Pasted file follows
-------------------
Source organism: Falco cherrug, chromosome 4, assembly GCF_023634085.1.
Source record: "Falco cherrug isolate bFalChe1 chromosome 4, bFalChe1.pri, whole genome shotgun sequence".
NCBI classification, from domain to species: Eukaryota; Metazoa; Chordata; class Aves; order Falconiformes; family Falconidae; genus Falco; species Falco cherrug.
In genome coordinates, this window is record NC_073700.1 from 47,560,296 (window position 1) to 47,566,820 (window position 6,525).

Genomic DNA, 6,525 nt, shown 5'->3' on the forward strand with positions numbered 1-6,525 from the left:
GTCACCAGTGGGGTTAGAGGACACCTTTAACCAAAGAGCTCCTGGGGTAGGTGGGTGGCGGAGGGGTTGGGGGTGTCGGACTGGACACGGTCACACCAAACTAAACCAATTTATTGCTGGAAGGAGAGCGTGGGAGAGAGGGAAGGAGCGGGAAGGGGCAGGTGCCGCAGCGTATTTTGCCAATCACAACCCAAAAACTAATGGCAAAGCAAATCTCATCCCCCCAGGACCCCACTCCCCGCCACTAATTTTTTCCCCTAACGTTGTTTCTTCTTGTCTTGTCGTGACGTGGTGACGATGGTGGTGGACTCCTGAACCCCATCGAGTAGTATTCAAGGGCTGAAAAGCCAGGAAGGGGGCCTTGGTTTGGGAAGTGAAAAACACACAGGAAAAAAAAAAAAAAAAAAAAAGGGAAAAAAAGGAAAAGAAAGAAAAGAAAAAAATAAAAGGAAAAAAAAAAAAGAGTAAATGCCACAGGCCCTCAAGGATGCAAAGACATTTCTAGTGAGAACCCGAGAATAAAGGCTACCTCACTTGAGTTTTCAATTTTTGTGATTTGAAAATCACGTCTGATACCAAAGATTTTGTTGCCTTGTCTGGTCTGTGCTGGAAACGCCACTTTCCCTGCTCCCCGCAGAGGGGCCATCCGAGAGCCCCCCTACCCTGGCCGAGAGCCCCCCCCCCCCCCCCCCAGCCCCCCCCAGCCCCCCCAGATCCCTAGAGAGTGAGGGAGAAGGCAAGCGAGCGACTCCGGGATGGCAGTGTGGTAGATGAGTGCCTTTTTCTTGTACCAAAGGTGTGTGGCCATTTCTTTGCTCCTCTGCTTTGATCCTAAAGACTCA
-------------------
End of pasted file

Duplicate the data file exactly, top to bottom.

Source organism: Falco cherrug, chromosome 4, assembly GCF_023634085.1.
Source record: "Falco cherrug isolate bFalChe1 chromosome 4, bFalChe1.pri, whole genome shotgun sequence".
NCBI classification, from domain to species: Eukaryota; Metazoa; Chordata; class Aves; order Falconiformes; family Falconidae; genus Falco; species Falco cherrug.
In genome coordinates, this window is record NC_073700.1 from 47,560,296 (window position 1) to 47,566,820 (window position 6,525).

Genomic DNA, 6,525 nt, shown 5'->3' on the forward strand with positions numbered 1-6,525 from the left:
GTCACCAGTGGGGTTAGAGGACACCTTTAACCAAAGAGCTCCTGGGGTAGGTGGGTGGCGGAGGGGTTGGGGGTGTCGGACTGGACACGGTCACACCAAACTAAACCAATTTATTGCTGGAAGGAGAGCGTGGGAGAGAGGGAAGGAGCGGGAAGGGGCAGGTGCCGCAGCGTATTTTGCCAATCACAACCCAAAAACTAATGGCAAAGCAAATCTCATCCCCCCAGGACCCCACTCCCCGCCACTAATTTTTTCCCCTAACGTTGTTTCTTCTTGTCTTGTCGTGACGTGGTGACGATGGTGGTGGACTCCTGAACCCCATCGAGTAGTATTCAAGGGCTGAAAAGCCAGGAAGGGGGCCTTGGTTTGGGAAGTGAAAAACACACAGGAAAAAAAAAAAAAAAAAAAAAGGGAAAAAAAGGAAAAGAAAGAAAAGAAAAAAATAAAAGGAAAAAAAAAAAAGAGTAAATGCCACAGGCCCTCAAGGATGCAAAGACATTTCTAGTGAGAACCCGAGAATAAAGGCTACCTCACTTGAGTTTTCAATTTTTGTGATTTGAAAATCACGTCTGATACCAAAGATTTTGTTGCCTTGTCTGGTCTGTGCTGGAAACGCCACTTTCCCTGCTCCCCGCAGAGGGGCCATCCGAGAGCCCCCCTACCCTGGCCGAGAGCCCCCCCCCCCCCCCCCCAGCCCCCCCCAGCCCCCCCAGATCCCTAGAGAGTGAGGGAGAAGGCAAGCGAGCGACTCCGGGATGGCAGTGTGGTAGATGAGTGCCTTTTTCTTGTACCAAAGGTGTGTGGCCATTTCTTTGCTCCTCTGCTTTGATCCTAAAGACTCA